Claims by Israel that Iran is developing ballistic missiles capable of hitting the United States have little evidence to support them. And even if it were engaged in such a project, Iran would be unlikely to have such a weapon before the end of the decade.

Israel has stepped up its claims that Iran is developing ballistic missiles capable of hitting the United States. Prime Minister Benjamin Netanyahu recently repeated the assertion several times while visiting the US. However, Israel's assessment of the likely timing differs markedly from Washington's. And independent analysis indicates that Tehran is unlikely to have such a weapon before the end of the decade.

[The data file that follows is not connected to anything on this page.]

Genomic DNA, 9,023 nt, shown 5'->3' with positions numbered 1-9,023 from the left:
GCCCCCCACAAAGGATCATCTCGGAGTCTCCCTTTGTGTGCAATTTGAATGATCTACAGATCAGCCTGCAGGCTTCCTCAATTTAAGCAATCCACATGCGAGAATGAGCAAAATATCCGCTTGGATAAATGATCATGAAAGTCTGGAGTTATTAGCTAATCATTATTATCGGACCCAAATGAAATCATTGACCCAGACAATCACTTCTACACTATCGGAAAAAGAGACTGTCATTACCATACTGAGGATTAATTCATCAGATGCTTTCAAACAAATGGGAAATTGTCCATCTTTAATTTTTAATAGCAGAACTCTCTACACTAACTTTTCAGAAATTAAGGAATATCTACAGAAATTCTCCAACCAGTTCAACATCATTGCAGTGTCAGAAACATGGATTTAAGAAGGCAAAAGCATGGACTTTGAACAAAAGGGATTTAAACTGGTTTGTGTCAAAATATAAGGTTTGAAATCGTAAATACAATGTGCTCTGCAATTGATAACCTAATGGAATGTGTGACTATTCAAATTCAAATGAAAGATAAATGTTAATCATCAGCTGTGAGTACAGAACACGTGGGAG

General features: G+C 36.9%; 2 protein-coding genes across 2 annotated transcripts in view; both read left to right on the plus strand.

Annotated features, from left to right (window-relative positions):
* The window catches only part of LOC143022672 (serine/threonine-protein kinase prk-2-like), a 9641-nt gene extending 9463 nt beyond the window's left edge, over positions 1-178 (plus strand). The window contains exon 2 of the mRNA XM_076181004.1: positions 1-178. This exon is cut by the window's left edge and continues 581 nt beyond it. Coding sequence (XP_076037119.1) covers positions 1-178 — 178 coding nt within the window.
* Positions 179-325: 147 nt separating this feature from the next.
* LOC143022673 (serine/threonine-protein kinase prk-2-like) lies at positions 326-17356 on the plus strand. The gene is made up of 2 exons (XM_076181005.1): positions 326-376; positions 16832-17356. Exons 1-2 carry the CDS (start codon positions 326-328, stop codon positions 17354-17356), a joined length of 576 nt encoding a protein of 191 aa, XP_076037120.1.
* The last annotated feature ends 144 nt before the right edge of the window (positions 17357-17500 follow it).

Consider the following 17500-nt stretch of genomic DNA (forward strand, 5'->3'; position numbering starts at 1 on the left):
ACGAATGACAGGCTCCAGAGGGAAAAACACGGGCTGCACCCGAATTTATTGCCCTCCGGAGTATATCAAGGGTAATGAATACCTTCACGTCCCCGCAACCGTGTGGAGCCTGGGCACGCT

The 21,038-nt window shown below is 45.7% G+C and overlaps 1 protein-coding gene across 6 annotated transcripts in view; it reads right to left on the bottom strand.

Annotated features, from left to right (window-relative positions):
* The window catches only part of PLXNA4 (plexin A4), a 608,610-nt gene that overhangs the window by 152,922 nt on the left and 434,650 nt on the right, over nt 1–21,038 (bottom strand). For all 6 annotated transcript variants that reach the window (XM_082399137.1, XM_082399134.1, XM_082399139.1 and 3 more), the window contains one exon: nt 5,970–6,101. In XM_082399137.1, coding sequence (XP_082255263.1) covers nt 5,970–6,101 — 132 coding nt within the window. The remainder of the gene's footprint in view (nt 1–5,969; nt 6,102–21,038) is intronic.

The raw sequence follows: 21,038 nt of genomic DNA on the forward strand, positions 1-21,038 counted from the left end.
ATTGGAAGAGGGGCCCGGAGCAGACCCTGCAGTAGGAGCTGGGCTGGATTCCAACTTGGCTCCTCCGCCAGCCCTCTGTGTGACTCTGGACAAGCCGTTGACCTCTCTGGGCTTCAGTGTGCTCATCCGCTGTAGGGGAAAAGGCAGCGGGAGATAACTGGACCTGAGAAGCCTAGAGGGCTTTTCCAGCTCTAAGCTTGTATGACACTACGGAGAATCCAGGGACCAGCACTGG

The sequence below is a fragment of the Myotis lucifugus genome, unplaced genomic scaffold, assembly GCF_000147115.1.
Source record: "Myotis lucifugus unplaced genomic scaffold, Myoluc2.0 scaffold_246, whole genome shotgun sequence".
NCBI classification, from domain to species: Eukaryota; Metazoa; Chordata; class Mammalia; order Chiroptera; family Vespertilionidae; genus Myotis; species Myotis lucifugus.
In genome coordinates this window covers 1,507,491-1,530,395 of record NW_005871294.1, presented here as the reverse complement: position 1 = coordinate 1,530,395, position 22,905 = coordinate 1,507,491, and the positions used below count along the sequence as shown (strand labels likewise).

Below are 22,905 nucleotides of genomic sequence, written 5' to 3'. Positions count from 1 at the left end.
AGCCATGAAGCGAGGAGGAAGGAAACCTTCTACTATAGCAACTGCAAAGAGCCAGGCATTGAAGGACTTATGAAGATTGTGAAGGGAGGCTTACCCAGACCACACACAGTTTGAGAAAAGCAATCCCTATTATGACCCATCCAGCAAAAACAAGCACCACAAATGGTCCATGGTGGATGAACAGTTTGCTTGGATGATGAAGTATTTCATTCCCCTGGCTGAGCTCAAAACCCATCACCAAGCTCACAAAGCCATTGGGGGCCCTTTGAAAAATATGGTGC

In February 2012, Israel's then-strategic affairs minister, Moshe Yaalon, said that Iran was developing a 10,000km-range missile capable of striking targets in the US. Yuval Steinitz, serving as finance minister at the time, claimed that Israeli intelligence believed that 'in two or three years [Iran] will have the first ICBMs [intercontinental ballistic missiles] that can reach the east coast of America.' Shortly after his address to the United Nations in New York on 1 October 2013, Netanyahu appeared on CBS News to announce that Iran is 'building ICBMs to reach … the American mainland within a few years'. A week later, in an interview with American talk-show host Charlie Rose, Netanyahu warned that the Islamic Republic was 'developing ICBMs – not for us, but for you'. He added that US intelligence 'knows as well as we do that Iran is developing ICBMs'.

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